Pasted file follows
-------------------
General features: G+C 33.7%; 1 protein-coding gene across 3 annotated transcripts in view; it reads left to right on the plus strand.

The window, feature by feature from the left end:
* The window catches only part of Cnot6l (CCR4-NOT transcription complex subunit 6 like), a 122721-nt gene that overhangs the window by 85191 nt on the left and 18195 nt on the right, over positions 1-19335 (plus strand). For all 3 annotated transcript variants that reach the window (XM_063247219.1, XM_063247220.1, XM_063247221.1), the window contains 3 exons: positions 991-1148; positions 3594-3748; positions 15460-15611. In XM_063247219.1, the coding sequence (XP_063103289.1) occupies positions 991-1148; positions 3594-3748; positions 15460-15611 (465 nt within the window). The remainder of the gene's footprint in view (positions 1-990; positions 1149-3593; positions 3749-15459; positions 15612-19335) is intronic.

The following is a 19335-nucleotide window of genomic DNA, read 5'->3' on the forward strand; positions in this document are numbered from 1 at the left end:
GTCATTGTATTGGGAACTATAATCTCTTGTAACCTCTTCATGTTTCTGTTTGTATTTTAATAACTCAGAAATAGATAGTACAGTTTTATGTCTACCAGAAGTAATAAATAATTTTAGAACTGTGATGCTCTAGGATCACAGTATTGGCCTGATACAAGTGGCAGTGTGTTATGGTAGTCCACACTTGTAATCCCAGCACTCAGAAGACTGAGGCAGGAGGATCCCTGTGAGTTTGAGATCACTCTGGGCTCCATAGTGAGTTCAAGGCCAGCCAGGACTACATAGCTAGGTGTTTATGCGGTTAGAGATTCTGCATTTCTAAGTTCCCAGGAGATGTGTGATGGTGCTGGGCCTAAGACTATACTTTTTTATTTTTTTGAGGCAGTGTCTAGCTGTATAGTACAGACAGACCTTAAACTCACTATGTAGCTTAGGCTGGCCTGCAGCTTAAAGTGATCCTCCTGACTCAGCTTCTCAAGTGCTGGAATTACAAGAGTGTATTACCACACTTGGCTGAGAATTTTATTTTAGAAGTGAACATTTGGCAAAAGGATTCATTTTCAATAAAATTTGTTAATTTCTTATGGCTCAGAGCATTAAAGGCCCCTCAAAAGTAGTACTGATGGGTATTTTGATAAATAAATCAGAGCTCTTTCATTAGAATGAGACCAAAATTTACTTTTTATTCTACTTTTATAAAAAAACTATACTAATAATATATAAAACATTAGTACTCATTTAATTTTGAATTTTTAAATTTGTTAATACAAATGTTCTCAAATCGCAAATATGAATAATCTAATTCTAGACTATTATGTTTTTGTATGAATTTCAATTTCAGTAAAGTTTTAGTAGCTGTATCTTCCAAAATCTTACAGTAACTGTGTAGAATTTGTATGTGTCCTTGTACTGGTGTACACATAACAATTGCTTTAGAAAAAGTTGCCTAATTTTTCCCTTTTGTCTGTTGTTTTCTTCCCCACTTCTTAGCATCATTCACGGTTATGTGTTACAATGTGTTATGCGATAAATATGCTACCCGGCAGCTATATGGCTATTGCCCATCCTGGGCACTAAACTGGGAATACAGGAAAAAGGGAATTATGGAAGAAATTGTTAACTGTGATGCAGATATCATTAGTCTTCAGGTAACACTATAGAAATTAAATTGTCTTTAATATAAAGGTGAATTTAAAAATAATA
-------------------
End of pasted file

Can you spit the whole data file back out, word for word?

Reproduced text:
General features: G+C 33.7%; 1 protein-coding gene across 3 annotated transcripts in view; it reads left to right on the plus strand.

The window, feature by feature from the left end:
* The window catches only part of Cnot6l (CCR4-NOT transcription complex subunit 6 like), a 122721-nt gene that overhangs the window by 85191 nt on the left and 18195 nt on the right, over positions 1-19335 (plus strand). For all 3 annotated transcript variants that reach the window (XM_063247219.1, XM_063247220.1, XM_063247221.1), the window contains 3 exons: positions 991-1148; positions 3594-3748; positions 15460-15611. In XM_063247219.1, the coding sequence (XP_063103289.1) occupies positions 991-1148; positions 3594-3748; positions 15460-15611 (465 nt within the window). The remainder of the gene's footprint in view (positions 1-990; positions 1149-3593; positions 3749-15459; positions 15612-19335) is intronic.

The following is a 19335-nucleotide window of genomic DNA, read 5'->3' on the forward strand; positions in this document are numbered from 1 at the left end:
GTCATTGTATTGGGAACTATAATCTCTTGTAACCTCTTCATGTTTCTGTTTGTATTTTAATAACTCAGAAATAGATAGTACAGTTTTATGTCTACCAGAAGTAATAAATAATTTTAGAACTGTGATGCTCTAGGATCACAGTATTGGCCTGATACAAGTGGCAGTGTGTTATGGTAGTCCACACTTGTAATCCCAGCACTCAGAAGACTGAGGCAGGAGGATCCCTGTGAGTTTGAGATCACTCTGGGCTCCATAGTGAGTTCAAGGCCAGCCAGGACTACATAGCTAGGTGTTTATGCGGTTAGAGATTCTGCATTTCTAAGTTCCCAGGAGATGTGTGATGGTGCTGGGCCTAAGACTATACTTTTTTATTTTTTTGAGGCAGTGTCTAGCTGTATAGTACAGACAGACCTTAAACTCACTATGTAGCTTAGGCTGGCCTGCAGCTTAAAGTGATCCTCCTGACTCAGCTTCTCAAGTGCTGGAATTACAAGAGTGTATTACCACACTTGGCTGAGAATTTTATTTTAGAAGTGAACATTTGGCAAAAGGATTCATTTTCAATAAAATTTGTTAATTTCTTATGGCTCAGAGCATTAAAGGCCCCTCAAAAGTAGTACTGATGGGTATTTTGATAAATAAATCAGAGCTCTTTCATTAGAATGAGACCAAAATTTACTTTTTATTCTACTTTTATAAAAAAACTATACTAATAATATATAAAACATTAGTACTCATTTAATTTTGAATTTTTAAATTTGTTAATACAAATGTTCTCAAATCGCAAATATGAATAATCTAATTCTAGACTATTATGTTTTTGTATGAATTTCAATTTCAGTAAAGTTTTAGTAGCTGTATCTTCCAAAATCTTACAGTAACTGTGTAGAATTTGTATGTGTCCTTGTACTGGTGTACACATAACAATTGCTTTAGAAAAAGTTGCCTAATTTTTCCCTTTTGTCTGTTGTTTTCTTCCCCACTTCTTAGCATCATTCACGGTTATGTGTTACAATGTGTTATGCGATAAATATGCTACCCGGCAGCTATATGGCTATTGCCCATCCTGGGCACTAAACTGGGAATACAGGAAAAAGGGAATTATGGAAGAAATTGTTAACTGTGATGCAGATATCATTAGTCTTCAGGTAACACTATAGAAATTAAATTGTCTTTAATATAAAGGTGAATTTAAAAATAATA